Stephen J. Lee, Forum Communications, Published September 10 2012
Men allegedly attack personal injury lawyer in Grand Forks
The alleged victim happens to be a personal injury lawyer.
“Absolutely,” said the attorney about whether he plans to sue the three men, who appeared in state district court Monday on felony charges. “I’m already working on it.”
The attorney and his wife asked not to be identified, partly out of concern that the three men might revisit them violently.
“That would be a big mistake,” the lawyer said, but also pointed out: “These guys are not the sharpest knives in the drawer.”
According to the attorney, he heard Jason Gore, 27, James Costello, 35, and Alexander Forrest, 26, yelling and throwing bottles and saw them urinating on a building and a parked car about 2:15 a.m. Saturday in the 200 block of Third Street North down town.
He confronted them.
While the man he later came to know was Gore talked to him, “the other two snuck up behind me,” said the attorney.
He said Costello and Forrest punched him in the face, choked him, went through his pockets, stole his iPhone and kicked him into unconsciousness.
The lawyer’s wife said she witnessed part of the attack; she also attended Monday’s court hearing, in which the three men made televised appearances from the Grand Forks County jail.
After the attack, the couple watched the three men drive off in a Ford pickup, Gore at the wheel.
The lawyer’s wife remembered the “Find My iPhone,” feature on her husband’s phone and used hers to locate his on a GPS-like screen map.
“We watched them drive down (U.S.) Highway 2,” said the lawyer. “So we drove out there to see if it was them.”
The couple found the trio at McDonald’s on Gateway Drive where the drive-through window is open all night.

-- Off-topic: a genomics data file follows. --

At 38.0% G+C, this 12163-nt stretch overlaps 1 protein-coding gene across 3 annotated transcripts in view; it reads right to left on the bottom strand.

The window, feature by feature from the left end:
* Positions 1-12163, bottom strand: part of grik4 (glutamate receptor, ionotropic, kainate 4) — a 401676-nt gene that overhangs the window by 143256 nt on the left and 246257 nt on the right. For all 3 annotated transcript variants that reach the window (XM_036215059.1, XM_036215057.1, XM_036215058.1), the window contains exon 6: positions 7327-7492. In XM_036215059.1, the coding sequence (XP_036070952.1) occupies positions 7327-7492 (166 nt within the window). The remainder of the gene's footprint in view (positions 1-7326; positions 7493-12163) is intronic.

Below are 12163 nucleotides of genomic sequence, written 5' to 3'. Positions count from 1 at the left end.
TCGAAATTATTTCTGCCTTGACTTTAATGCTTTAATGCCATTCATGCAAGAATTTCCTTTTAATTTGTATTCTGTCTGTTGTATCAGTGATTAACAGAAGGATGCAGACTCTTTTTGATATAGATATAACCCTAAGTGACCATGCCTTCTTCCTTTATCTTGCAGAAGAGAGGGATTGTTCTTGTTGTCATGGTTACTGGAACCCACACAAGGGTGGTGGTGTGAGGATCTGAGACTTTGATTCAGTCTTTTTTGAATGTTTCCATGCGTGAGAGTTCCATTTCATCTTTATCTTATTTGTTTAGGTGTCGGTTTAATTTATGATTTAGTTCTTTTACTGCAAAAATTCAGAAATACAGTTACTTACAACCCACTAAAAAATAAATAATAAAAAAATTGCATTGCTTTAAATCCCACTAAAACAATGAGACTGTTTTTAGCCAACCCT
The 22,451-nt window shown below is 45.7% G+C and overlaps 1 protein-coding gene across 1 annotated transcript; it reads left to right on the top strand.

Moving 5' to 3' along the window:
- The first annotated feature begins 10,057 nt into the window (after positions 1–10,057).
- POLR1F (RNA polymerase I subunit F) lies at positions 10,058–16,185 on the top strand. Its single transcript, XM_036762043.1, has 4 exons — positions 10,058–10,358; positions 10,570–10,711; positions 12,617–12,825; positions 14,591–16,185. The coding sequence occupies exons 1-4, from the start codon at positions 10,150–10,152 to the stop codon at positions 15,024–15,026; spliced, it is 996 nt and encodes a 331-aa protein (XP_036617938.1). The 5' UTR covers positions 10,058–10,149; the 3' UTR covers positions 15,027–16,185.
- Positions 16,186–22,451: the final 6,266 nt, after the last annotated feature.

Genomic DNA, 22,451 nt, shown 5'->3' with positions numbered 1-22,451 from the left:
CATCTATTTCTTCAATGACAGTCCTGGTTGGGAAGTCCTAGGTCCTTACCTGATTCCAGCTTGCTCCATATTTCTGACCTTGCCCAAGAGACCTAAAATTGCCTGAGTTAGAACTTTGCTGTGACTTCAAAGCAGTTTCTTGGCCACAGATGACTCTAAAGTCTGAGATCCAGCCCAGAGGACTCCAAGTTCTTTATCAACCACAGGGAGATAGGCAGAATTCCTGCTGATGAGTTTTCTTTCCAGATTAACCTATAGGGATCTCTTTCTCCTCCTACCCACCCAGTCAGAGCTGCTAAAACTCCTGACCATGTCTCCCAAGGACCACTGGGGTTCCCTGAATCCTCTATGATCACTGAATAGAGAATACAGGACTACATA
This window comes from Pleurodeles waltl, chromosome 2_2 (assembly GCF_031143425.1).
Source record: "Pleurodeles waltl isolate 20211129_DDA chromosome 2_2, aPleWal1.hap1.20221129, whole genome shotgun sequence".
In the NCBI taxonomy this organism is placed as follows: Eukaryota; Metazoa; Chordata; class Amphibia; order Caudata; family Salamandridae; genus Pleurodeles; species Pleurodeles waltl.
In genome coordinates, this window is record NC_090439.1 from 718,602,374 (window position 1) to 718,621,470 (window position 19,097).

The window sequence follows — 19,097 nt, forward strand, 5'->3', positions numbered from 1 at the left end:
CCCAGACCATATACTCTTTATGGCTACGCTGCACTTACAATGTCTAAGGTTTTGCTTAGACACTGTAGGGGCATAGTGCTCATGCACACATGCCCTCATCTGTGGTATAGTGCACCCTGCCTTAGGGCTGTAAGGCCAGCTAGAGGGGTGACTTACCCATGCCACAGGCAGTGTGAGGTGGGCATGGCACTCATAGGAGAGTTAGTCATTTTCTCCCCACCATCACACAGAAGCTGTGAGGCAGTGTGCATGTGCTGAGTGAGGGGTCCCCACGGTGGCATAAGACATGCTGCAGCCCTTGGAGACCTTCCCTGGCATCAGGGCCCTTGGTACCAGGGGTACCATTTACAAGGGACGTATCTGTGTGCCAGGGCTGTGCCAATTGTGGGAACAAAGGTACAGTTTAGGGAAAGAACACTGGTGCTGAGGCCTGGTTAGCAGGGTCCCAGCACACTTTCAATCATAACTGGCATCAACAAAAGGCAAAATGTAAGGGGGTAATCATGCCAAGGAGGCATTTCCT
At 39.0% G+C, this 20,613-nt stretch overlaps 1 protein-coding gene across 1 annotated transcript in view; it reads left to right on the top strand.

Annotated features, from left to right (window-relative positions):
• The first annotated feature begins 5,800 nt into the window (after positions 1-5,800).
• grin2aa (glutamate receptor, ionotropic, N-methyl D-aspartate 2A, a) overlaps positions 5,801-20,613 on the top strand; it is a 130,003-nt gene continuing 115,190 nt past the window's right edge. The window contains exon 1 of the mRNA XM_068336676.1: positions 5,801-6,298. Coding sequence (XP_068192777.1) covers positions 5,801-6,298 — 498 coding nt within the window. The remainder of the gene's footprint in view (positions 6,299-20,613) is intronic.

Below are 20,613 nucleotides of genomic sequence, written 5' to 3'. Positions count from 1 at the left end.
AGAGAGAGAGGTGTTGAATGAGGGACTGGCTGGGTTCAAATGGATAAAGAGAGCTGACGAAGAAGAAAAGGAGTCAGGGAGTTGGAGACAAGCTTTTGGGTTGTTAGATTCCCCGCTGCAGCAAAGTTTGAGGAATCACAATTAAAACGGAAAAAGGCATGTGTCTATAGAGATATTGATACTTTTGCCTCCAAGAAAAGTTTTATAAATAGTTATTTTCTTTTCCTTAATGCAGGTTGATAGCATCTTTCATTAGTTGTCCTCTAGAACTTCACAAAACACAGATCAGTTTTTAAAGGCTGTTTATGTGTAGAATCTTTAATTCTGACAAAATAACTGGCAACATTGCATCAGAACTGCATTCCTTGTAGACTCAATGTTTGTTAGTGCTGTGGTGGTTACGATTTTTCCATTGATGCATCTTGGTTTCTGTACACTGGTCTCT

“They were shocked that we found them,” he said.
The couple called police.
The men denied it was them. They had handed the iPhone to a McDonald’s employee in the drive-through window, telling her not to tell the police.
“But she did,” said the attorney.
The men soon were in the Grand Forks County jail awaiting their first appearance Monday.
Costello and Forrest each face three Class C felonies, each with a maximum penalty of five years in prison and a $5,000 fine: aggravated assault, theft and interfering with an emergency phone call. They also each face a Class B misdemeanor charge of disorderly conduct for the alleged public urination.
Gore faces two Class C felony charges: interfering in an emergency telephone call and theft; he also faces misdemeanor charges for the alleged public urination and for driving with a revoked license.
All three have been working in Grand Forks painting at the new Howard Johnson’s motel downtown, the former Townhouse, according to Assistant State’s Attorney Tom Falck. They also recently have worked in western North Dakota on painting and water-proofing jobs, he said.
Kids to feed
Judicial Referee John Thelen set bail for Forrest at $5,000 cash or surety, at $7,500 for Costello based on what Falck called his “substantial criminal history” in several states, and at $3,500 for Gore – less than the others because he’s not charged with assault.
Costello asked for a lower bail, telling Thelen he needed to return to Pennsylvania. “Last year, my wife passed away and my two kids, I’m trying to provide for them. I’m not stupid. I would show up for court.”
But Thelen said Falck’s recitation of Costello’s felony convictions in Delaware, South Carolina, North Carolina, Florida as well as Pennsylvania made the $7,500 bond appropriate. He also ordered Costello not to leave North Dakota pending his next court appearance.
Thelen set preliminary hearings for the three on Nov. 26.
Forrest was represented Monday by attorney David Dusek, who successfully argued for a $5,000 bail amount, rather than the $7,500 Falck initially recommended.
By late Monday afternoon, Costello and Forrest had bailed out; Gore remained in jail.
‘Pain and suffering’
The alleged victim was treated for his injuries at Altru Hospital Saturday and released.
“It still hurts,” said the attorney, mentioning a sore neck and a cut on his scalp that likely will leave a scar.
State law requires restitution for any medical bills connected to a crime of violence, he said.
Then there is civil court.
“I plan to sue them for pain and suffering and emotional distress,” he said.
He knows in such cases often there isn’t much money to be obtained, the attorney acknowledged.
“But a judgment can follow them around for the next 20 years, too,” he said. “And if they don’t pay restitution, they go back to jail.”
Stephen J. Lee writes for the Grand Forks Herald.
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